PetscFE: Finite Element Infrastructure in PETSc

This chapter introduces the PetscFE class, and related subclasses PetscSpace and PetscDualSpace, which are used to represent finite element discretizations. It details there interaction with the DMPLEX class to assemble functions and operators over computational meshes, and produce optimal solvers by constructing multilevel iterations, for example using PCPATCH. The idea behind these classes is not to encompass all of computational finite elements, but rather to establish an interface and infrastructure that will allow PETSc to leverage the excellent work done in packages such as Firedrake, FEniCS, LibMesh, and Deal.II.

Using Pointwise Functions to Specify Finite Element Problems

See the paper about Unified Residual Evaluation, which explains the use of pointwise evaluation functions to describe weak forms.

Describing a particular finite element problem to PETSc

A finite element problem is presented to PETSc in a series of steps. This is both to facilitate automation, and to allow multiple entry points for user code and external packages since so much finite element software already exists. First, we tell the DM, usually a DMPLEX or DMFOREST, that we have a set of finite element fields which we intended to solve for in our problem, using

DMAddField(dm, NULL, presDisc);
DMAddField(dm, channelLabel, velDisc);

The second argument is a DMLabel object indicating the support of the field on the mesh, with NULL indicating the entire domain. Once we have a set of fields, we calls

This divides the computational domain into subdomains, called regions in PETSc, each with a unique set of fields supported on it. These subdomain are identified by labels, and each one has a PetscDS object describing the discrete system (DS) on that subdomain. There are query functions to get the set of DS objects for the DM, but it is usually easiest to get the proper DS for a given cell using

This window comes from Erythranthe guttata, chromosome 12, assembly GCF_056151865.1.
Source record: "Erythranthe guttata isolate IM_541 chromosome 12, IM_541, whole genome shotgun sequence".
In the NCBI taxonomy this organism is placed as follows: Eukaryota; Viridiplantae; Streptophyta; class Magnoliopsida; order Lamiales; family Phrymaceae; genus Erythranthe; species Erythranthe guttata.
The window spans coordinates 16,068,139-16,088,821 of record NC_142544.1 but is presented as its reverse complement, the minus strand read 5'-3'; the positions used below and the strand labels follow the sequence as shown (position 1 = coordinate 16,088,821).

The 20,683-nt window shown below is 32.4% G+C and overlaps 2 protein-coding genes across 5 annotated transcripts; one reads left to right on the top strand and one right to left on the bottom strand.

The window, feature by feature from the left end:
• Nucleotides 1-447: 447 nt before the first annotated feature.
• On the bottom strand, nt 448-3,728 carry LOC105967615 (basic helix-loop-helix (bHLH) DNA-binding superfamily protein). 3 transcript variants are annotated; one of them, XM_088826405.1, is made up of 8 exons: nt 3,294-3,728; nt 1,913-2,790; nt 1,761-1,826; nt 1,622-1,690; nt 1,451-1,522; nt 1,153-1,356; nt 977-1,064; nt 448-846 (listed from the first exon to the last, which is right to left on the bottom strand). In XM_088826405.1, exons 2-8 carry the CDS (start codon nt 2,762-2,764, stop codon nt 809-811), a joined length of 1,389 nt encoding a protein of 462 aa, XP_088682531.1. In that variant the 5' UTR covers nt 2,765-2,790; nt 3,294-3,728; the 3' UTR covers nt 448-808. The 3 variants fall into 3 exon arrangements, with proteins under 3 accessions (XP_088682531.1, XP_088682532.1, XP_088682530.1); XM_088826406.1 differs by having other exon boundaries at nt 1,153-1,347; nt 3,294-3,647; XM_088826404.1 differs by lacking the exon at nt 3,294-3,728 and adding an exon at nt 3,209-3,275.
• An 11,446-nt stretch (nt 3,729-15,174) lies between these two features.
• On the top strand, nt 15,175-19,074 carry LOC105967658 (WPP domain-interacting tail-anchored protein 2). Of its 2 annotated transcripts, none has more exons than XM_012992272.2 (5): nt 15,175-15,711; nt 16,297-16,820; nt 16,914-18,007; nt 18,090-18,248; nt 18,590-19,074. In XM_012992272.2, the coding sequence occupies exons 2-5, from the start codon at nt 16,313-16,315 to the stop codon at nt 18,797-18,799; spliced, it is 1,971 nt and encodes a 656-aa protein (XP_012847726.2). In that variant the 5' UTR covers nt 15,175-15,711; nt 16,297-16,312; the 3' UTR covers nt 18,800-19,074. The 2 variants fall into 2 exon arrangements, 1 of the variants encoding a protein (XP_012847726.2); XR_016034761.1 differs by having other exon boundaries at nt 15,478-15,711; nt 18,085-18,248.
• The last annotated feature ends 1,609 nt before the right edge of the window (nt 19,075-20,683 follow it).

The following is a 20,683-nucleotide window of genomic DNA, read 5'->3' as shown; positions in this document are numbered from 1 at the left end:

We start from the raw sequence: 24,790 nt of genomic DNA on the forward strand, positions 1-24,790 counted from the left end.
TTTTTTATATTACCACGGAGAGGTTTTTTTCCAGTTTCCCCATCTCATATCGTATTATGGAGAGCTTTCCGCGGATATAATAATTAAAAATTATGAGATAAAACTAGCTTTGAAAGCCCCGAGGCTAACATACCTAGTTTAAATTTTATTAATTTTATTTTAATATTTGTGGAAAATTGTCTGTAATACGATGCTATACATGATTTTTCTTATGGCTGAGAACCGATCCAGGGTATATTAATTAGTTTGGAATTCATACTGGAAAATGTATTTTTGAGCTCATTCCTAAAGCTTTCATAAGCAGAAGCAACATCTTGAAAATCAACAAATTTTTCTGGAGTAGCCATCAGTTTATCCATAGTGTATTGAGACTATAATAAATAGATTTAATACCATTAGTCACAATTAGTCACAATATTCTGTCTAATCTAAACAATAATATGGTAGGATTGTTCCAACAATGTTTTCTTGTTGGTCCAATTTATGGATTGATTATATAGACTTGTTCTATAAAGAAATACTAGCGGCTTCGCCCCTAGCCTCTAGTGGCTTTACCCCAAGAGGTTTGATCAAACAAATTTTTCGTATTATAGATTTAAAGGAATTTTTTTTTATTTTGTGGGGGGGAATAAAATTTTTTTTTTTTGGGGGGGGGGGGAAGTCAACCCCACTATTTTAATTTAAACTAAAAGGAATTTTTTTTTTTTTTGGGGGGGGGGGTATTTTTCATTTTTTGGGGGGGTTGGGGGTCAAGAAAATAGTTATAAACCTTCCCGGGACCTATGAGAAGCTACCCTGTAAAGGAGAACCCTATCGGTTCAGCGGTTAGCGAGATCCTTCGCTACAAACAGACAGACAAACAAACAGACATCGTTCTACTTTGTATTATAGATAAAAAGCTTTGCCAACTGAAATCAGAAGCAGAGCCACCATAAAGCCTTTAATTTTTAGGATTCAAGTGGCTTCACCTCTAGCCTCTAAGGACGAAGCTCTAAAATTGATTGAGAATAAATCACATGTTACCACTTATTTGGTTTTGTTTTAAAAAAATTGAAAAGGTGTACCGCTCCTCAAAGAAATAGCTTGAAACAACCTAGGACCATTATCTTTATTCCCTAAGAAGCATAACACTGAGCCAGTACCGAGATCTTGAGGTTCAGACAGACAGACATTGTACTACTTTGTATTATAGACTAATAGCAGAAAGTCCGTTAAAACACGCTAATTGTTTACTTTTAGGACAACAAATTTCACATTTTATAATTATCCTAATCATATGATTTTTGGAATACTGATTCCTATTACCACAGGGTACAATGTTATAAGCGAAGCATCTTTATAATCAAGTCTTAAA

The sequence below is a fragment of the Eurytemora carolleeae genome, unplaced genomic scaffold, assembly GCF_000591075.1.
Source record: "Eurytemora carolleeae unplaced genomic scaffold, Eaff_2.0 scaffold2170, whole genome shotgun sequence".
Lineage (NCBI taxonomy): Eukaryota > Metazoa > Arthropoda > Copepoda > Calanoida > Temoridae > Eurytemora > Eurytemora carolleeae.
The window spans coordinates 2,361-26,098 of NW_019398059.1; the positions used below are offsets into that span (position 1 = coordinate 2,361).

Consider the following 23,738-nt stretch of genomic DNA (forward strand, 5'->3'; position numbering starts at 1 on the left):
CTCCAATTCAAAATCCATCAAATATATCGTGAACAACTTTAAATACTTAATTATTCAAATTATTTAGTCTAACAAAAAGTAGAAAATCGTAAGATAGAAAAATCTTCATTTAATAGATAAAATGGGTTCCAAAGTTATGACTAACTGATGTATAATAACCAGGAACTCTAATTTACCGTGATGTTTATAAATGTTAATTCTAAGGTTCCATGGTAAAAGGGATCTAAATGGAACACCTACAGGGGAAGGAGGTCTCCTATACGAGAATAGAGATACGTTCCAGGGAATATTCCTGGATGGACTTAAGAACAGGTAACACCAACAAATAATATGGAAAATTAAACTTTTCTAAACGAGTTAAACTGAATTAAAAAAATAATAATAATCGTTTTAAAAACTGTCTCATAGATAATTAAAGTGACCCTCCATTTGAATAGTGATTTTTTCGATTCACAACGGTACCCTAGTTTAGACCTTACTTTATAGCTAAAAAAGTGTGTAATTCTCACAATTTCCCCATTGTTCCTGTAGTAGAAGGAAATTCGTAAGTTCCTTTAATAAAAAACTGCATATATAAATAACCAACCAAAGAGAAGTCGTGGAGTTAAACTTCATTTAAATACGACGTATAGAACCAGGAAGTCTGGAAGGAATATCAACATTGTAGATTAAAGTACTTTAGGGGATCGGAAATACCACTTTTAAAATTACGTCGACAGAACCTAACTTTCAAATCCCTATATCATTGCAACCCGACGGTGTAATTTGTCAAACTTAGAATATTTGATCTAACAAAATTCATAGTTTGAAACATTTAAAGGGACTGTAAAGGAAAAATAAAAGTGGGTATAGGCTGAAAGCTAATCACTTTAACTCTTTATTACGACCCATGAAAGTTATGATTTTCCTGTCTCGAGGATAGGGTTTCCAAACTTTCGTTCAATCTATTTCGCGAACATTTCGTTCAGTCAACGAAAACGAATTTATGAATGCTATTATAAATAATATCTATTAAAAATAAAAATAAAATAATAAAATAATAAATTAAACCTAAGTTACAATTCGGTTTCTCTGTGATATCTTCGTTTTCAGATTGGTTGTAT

DMGetCellDS(dm, cell, &ds);

Each PetscDS` object has a set of fields, each with a PetscFE discretization. This allows it to calculate the size of the local discrete approximation, as well as allocate scratch space for all the associated computations. The final thing needed is specify the actual equations to be enforced on each region. The PetscDS contains a PetscWeakForm object that holds callback function pointers that define the equations. A simplified, top-level interface through PetscDS allows users to quickly define problems for a single region. For example, in SNES Tutorial ex13, we define the Poisson problem using

DMLabel  label;
PetscInt f = 0, id = 1;

PetscDSSetResidual(ds, f, f0_trig_inhomogeneous_u, f1_u);
PetscDSSetJacobian(ds, f, f, NULL, NULL, NULL, g3_uu);
PetscDSSetExactSolution(ds, f, trig_inhomogeneous_u, user);
DMGetLabel(dm, "marker", &label);
DMAddBoundary(dm, DM_BC_ESSENTIAL, "wall", label, 1, &id, f, 0, NULL, (void (*)(void)) ex, NULL, user, NULL);

where the pointwise functions are

static PetscErrorCode trig_inhomogeneous_u(PetscInt dim, PetscReal time, const PetscReal x[], PetscInt Nc, PetscScalar *u, void *ctx)
{
  PetscInt d;
  *u = 0.0;
  for (d = 0; d < dim; ++d) *u += PetscSinReal(2.0*PETSC_PI*x[d]);
  return 0;
}

static void f0_trig_inhomogeneous_u(PetscInt dim, PetscInt Nf, PetscInt NfAux,
                      const PetscInt uOff[], const PetscInt uOff_x[], const PetscScalar u[], const PetscScalar u_t[], const PetscScalar u_x[],
                      const PetscInt aOff[], const PetscInt aOff_x[], const PetscScalar a[], const PetscScalar a_t[], const PetscScalar a_x[],
                      PetscReal t, const PetscReal x[], PetscInt numConstants, const PetscScalar constants[], PetscScalar f0[])
{
  PetscInt d;